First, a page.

If I can give one piece of advice when it comes to moving – get yourself a decent pair of gloves – ones that fits nicely and give you some level of protection.
I had a fat bitch on Facebook (including some graphics) about my poor damaged fingers during and after the move. Before we even started I nicked my thumb on a box whilst packing books. It was just a teensy cut but it stung like hell. Normally these things last a day, two at the most and then they heal up.
But not if you are in the process of moving.
My teensy thumb cut turned into a slightly larger one which seemed to stretch as the days passed. My other fingers joined in the party after scrubbing the complex house to a state of pristine perfection (yes – I know this is what rubber gloves were invented for but somehow I have never owned a pair).
Yes – I do have gloves – but they are fingerless ones – so are totally useless. My gardening gloves were deep in the depths of an unknown box.
Everything you do involves your fingers… the simple things like pulling your zip up is excruciating when the metal cuts into flesh, turning on light switches, flushing the loo (it’s one of those jobbies that you have to press), the microwave button to open the door (it’s got little studs on it), the stove knobs, drawer handles… the list is endless. There is always some meanie little spikey bastard lurking around waiting to inflict pain.
I bought plasters. Normal ones – which I figured would work. Nope. In a Facebook rant I wished for innovative plasters that would actually do the job of covering, protecting and staying on for more than 10 minutes, but still allow your fingers to do their normal jobs. My friend Cathy pointed out that such magical things did actually exist so I dashed off and bought some immediately.
But it was a bit like trying to wrap a nappy on a pole.
That wretched Emma fell around laughing when she saw what my digits looked like. Haphazard deluxe. It’s not that easy slapping Betadine onto fingers with plastered fingers – and trying to keep that shit off the sticky bits. I suppose I could have asked Chris but I think he thought I was being a bit of a wuz, so I went the independent route.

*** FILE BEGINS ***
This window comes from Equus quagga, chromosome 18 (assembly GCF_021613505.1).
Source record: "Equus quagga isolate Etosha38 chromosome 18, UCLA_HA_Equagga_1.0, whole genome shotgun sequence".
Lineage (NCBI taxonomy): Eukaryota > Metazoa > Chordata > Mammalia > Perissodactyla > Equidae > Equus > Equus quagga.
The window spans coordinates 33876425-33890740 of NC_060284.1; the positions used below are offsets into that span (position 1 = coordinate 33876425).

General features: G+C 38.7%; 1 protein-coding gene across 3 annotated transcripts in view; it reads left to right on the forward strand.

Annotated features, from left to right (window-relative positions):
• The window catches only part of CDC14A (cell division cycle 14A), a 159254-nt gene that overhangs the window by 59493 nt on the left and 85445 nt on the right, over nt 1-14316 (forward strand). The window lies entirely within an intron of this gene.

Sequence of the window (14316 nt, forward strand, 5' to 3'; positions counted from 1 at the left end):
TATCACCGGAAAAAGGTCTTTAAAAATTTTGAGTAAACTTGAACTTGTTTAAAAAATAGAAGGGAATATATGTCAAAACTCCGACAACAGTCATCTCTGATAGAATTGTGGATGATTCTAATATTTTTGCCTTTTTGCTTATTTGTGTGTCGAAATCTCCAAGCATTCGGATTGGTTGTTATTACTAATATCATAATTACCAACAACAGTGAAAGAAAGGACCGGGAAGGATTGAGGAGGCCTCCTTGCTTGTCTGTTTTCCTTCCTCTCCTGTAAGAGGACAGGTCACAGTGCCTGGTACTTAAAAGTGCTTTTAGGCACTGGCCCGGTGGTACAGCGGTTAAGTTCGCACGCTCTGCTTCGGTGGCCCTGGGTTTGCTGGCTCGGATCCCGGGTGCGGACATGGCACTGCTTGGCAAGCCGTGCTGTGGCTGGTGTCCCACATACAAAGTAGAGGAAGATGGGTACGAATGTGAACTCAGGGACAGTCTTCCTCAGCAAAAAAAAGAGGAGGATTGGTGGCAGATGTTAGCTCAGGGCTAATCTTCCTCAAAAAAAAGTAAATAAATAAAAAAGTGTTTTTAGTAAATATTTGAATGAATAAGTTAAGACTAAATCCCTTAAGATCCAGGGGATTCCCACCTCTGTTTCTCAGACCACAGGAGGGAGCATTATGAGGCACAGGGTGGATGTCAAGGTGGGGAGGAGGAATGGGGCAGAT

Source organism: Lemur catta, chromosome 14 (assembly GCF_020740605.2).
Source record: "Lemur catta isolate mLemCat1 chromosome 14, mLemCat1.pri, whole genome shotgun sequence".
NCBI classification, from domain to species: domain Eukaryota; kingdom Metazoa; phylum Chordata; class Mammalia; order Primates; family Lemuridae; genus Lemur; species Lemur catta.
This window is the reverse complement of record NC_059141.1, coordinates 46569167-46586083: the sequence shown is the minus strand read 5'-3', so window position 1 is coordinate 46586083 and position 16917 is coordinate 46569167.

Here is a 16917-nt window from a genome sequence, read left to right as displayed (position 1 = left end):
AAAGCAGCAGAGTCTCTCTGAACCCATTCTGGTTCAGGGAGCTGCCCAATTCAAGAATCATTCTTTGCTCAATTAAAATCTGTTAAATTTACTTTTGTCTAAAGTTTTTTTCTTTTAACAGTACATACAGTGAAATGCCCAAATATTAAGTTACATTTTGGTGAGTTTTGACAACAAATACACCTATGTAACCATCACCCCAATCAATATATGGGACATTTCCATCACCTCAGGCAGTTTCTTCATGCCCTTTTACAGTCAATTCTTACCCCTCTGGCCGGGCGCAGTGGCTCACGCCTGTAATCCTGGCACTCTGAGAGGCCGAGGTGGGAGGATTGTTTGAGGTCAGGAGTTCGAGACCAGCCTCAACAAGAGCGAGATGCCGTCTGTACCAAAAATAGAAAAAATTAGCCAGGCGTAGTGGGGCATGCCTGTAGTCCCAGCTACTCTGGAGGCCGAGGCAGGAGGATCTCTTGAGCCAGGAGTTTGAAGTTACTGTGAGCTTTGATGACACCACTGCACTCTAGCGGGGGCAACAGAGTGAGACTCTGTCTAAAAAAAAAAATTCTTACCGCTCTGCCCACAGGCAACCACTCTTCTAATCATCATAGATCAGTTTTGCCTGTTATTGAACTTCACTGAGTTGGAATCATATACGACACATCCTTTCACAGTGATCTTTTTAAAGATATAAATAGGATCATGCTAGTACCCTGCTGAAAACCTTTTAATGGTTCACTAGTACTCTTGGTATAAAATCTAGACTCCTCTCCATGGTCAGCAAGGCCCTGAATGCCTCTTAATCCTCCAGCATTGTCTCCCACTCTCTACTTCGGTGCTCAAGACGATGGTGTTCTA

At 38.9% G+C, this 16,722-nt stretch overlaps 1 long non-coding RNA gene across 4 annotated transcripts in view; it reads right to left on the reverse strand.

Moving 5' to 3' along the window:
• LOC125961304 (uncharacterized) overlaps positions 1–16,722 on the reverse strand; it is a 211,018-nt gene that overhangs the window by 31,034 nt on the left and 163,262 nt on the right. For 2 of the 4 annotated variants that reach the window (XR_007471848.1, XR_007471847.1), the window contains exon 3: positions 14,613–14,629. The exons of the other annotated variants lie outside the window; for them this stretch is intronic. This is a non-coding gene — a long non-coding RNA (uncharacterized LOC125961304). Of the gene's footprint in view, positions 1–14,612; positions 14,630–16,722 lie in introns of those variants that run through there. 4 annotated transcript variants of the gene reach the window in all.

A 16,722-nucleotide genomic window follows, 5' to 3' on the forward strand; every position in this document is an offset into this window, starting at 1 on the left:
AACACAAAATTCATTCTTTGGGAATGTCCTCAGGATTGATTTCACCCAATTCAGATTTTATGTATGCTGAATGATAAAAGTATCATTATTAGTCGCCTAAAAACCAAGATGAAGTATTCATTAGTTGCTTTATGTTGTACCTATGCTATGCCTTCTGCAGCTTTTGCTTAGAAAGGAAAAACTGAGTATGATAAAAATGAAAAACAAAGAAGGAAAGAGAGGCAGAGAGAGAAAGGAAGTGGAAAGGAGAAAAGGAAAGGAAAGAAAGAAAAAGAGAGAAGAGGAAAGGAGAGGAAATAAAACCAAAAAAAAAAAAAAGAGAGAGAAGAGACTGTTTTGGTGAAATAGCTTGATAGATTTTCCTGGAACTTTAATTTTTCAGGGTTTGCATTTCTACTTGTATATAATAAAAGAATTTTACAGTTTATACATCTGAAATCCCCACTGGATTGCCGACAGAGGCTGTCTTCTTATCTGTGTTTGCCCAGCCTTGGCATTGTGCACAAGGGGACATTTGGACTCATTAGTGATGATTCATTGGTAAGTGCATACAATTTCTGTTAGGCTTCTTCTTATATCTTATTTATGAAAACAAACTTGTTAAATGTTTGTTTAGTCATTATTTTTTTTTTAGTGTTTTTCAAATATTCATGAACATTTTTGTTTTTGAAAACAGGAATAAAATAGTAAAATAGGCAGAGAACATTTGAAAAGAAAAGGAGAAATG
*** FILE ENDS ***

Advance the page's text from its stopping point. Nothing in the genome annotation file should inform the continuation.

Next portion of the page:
Emma offered to do them again for me – and did a marginally better job. They still easily unwrapped and fell off and I felt as clumsy as hell.
Of course it did not help that I had agreed to do four recycling workshops for groups of 30 kids for National Science Week either – had to make 120 packs of beads, sharp bits of plastic and tiger wire that bit. If it did not wedge in broken bits (through the plaster) it poked them. I won’t even go into the logistics of actually doing the workshops and having to tie those little suckers off so the kids key-rings stayed together.
True – the special finger plasters are a bit better than the conventionally shaped ones – but they are clearly not made for little fingers. A couple of times I caught cashiers looking at my hands in horror. It’s relatively impossible to pay with your hands clasped under your armpits.
Not to mention the fact that I was dying to get stuck into the garden, amongst all the unpacking and shoving furniture around. I also wanted to bake – we’ve got a fabulous oven in our new house, but kneading rusks with plastered fingers is not what I’d call sanitary.
I wanted to blog too – but it was too freaking sore to type. Seriously.
Today – 17 days after we moved – my fingers are now almost fine (although they still feel like sandpaper) but the original cut on my thumb has grown in depth and size and still attracts all manner of sharp objects. I took my last Elastoplast plaster – a 90 x 60 mm one (that I had previously been cutting in half – worked better than the special ones) and cut in half – but diagonally this time.
Thought if I screw it up – too bad.
Put my thumb in the middle of the gauze. Wrapped the left side over, wrapped the top bit over, wrapped the right side over and… hot damn… had the neatest plaster ever!
And I can still type with it too.
And it only took 2 boxes of plasters to figure this out!